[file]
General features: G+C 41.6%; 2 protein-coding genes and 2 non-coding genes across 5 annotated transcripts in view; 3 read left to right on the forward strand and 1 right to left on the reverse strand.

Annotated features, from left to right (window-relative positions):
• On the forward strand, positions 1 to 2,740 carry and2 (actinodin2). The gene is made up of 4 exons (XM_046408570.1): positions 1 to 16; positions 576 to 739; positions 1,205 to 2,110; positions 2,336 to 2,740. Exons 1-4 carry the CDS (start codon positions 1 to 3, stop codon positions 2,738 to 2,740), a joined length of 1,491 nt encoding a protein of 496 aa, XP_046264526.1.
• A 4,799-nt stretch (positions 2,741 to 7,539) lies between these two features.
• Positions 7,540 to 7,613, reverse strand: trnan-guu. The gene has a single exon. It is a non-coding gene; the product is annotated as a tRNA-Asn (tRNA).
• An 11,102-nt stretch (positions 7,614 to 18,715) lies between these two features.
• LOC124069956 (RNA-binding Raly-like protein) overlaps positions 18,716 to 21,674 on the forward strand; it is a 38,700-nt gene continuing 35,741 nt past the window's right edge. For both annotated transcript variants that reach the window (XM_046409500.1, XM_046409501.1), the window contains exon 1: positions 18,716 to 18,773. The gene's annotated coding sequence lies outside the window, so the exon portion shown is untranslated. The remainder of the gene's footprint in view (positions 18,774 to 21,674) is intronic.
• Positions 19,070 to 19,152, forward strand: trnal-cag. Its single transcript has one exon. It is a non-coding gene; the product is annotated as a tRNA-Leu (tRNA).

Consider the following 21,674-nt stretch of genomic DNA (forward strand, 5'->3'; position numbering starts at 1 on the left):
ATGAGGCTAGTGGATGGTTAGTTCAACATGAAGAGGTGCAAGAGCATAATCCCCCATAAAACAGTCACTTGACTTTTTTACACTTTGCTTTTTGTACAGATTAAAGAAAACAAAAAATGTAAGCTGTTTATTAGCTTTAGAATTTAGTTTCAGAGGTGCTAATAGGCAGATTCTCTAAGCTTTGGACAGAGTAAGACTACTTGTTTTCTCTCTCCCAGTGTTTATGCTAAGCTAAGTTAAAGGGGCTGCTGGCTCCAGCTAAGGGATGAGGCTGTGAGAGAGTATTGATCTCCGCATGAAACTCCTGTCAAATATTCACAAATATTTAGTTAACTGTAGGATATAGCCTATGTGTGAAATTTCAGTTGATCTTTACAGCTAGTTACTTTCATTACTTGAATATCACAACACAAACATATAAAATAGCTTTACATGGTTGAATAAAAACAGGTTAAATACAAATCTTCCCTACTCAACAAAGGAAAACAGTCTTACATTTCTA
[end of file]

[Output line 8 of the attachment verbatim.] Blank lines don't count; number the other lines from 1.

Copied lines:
• Positions 19,070 to 19,152, forward strand: trnal-cag. Its single transcript has one exon. It is a non-coding gene; the product is annotated as a tRNA-Leu (tRNA).